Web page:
We heard that adopting younger children is preferable for bonding and attachment and they will not have been through as much trauma. Is that true?

Not always. As Dr. Gregory Keck said, “younger is longer, not better”. With young children, parents will not fully understand the impact of the trauma until the child is older. With older youth, parents will have a clear understanding of their children’s needs and have support team already in place. A youth is never too old for a family and healing is possible for all children from hard places.

Do you have to earn a certain income or own your own home?

There are no income requirements to adopt from the Alaska foster care system. Families must demonstrate capacity to support their growing household and do not need to own their homes.

How long does adoption take?

Adoption timelines vary depending upon the circumstances surrounding the child and the inquiring family. As a general guideline, adopting through the Heart Gallery can take on average 9-12 months from inquiry to finalization. The family can potentially take placement after completion of the licensing and training requirements, approximately six months into the process.

What is a home study?

A home study is a comprehensive assessment of an adoptive home and is required for most adoptions. A home study describes the current family constellation, and assesses the family’s capacity to successfully support and integrate an adopted child or children.

How do I get a home study?

The State of Alaska Office of Children’s Services provides adoption home studies for children adopted from Alaska foster care at no cost to families. A home study referral will be made after the youth has been in your home for three months. Parents have the option of hiring their own home study writer who is approved by the Office of Children’s Services. A current listing of approve home study writers can be secured from the Alaska Center for Resource Families.

How much does an adoption cost?

The Heart Gallery offers information and support to families at no cost. Families who adopt through the State of Alaska do not have to pay adoption costs for adopting through the foster care system.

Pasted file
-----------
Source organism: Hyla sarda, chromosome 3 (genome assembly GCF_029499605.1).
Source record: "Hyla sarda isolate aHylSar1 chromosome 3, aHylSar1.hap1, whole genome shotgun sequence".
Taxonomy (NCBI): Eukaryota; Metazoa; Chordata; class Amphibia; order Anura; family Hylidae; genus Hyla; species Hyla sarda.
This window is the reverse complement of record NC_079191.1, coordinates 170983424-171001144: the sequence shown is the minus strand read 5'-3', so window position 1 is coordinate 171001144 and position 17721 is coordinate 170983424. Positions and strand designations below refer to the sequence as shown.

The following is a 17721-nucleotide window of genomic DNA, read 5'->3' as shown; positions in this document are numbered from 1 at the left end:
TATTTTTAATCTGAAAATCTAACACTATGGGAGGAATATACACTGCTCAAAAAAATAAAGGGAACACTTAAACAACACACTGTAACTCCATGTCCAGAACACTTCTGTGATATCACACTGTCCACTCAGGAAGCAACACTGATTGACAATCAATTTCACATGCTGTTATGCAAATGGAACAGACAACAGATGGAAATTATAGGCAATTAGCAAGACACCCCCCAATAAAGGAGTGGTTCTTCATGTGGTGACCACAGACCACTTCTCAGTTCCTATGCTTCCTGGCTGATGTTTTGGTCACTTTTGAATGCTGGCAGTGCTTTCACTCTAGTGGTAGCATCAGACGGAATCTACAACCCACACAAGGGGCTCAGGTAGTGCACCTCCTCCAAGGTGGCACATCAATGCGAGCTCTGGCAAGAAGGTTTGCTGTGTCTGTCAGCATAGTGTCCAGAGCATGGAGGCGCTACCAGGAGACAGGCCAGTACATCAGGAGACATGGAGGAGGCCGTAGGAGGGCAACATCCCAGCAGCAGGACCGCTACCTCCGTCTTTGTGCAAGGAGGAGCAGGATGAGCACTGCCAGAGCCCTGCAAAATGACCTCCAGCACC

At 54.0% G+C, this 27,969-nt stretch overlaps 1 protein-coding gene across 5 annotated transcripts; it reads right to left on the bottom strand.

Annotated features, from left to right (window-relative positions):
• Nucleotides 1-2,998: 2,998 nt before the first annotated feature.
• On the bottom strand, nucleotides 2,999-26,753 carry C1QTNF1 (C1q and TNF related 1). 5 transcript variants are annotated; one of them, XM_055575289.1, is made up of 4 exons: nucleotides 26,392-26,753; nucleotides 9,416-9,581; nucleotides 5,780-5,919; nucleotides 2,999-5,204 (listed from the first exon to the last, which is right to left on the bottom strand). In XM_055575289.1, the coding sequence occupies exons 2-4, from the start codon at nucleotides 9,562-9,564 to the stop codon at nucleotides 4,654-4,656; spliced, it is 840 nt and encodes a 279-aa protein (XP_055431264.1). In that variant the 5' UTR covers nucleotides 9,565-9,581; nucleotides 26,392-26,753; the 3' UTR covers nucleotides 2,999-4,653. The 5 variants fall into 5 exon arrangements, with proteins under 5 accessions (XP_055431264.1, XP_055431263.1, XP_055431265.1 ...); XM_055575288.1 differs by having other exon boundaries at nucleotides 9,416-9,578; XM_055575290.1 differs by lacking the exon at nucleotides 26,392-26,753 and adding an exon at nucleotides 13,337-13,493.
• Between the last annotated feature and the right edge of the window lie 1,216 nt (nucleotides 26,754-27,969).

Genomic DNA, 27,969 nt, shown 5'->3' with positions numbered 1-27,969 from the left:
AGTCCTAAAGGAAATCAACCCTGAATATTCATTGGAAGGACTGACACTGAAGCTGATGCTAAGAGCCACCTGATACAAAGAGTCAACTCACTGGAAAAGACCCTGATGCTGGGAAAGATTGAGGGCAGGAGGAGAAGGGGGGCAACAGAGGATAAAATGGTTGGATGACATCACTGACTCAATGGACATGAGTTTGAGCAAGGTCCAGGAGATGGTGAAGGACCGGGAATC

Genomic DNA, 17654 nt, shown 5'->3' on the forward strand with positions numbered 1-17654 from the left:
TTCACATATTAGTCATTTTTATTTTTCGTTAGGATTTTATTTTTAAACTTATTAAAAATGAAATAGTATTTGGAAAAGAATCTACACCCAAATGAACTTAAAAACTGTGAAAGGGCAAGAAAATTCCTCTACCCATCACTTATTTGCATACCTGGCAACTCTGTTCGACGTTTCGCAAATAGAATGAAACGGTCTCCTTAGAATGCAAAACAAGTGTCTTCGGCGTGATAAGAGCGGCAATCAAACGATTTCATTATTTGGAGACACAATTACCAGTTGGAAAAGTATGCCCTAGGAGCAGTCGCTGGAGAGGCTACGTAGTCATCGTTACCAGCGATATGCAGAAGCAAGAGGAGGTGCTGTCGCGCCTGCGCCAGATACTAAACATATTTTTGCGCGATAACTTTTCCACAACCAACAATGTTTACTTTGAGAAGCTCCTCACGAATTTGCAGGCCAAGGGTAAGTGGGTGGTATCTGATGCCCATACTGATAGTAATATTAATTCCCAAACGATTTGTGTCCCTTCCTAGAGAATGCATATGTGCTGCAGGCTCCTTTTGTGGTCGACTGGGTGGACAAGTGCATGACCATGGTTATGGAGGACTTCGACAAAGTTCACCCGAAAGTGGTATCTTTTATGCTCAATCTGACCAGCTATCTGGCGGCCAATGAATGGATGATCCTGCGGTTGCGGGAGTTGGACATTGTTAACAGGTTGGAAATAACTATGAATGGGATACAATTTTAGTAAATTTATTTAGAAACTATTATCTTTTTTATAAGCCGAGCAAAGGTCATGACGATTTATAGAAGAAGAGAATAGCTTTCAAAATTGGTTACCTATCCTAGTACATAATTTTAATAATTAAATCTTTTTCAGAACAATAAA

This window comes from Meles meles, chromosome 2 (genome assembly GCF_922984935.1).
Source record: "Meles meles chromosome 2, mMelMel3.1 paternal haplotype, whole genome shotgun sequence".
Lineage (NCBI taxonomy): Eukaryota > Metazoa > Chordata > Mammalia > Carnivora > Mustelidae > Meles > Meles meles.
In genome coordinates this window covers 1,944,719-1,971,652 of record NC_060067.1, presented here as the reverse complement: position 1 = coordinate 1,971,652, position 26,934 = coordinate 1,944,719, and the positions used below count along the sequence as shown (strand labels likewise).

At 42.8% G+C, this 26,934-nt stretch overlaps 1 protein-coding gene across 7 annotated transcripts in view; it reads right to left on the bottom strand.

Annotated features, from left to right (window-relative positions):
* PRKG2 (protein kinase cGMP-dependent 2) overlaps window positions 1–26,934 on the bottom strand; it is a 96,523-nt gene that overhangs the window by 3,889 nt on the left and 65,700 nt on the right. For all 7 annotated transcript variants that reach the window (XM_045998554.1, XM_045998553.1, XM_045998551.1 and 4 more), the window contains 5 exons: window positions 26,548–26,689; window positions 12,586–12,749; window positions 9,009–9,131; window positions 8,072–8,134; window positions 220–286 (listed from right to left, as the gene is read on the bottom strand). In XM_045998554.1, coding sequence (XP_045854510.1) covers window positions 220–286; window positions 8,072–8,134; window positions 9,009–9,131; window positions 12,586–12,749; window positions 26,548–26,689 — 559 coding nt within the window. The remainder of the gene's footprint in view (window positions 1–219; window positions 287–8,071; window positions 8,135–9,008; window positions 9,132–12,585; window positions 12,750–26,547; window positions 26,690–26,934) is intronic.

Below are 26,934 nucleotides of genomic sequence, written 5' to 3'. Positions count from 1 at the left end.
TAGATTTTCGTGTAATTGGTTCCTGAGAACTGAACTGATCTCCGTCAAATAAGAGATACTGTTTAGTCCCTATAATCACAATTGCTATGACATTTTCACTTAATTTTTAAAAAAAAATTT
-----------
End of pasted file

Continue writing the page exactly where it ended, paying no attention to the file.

Is financial assistance available for adoptions?

State child welfare agencies often provide adoption assistance for home studies and legal proceedings for adopting through the foster care system, and parents adopting children with special needs may be provided with ongoing monthly subsidies. A federal income tax credit allows qualifying parents adopting through any agency to receive reimbursement for many adoption related expenses after adoption finalization.

Parents should investigate state specific rules regarding adoption assistance, and the most recent tax credit regulations before proceeding in an adoption. The military and many businesses and organizations offer adoption assistance to their employees.

Where do I start my adoption journey?

Attend a Alaska Heart Gallery Orientation where you will receive information and the foster parent licensing application. The Heart Gallery staff will walk you through the process, every step of the way.

You may also contact The Alaska Center for Resource Families, a non-profit agency providing free support, information and training to assist families considering and pursuing adoption. Contact your local office or check out the booklet Paths to Adoption in Alaska.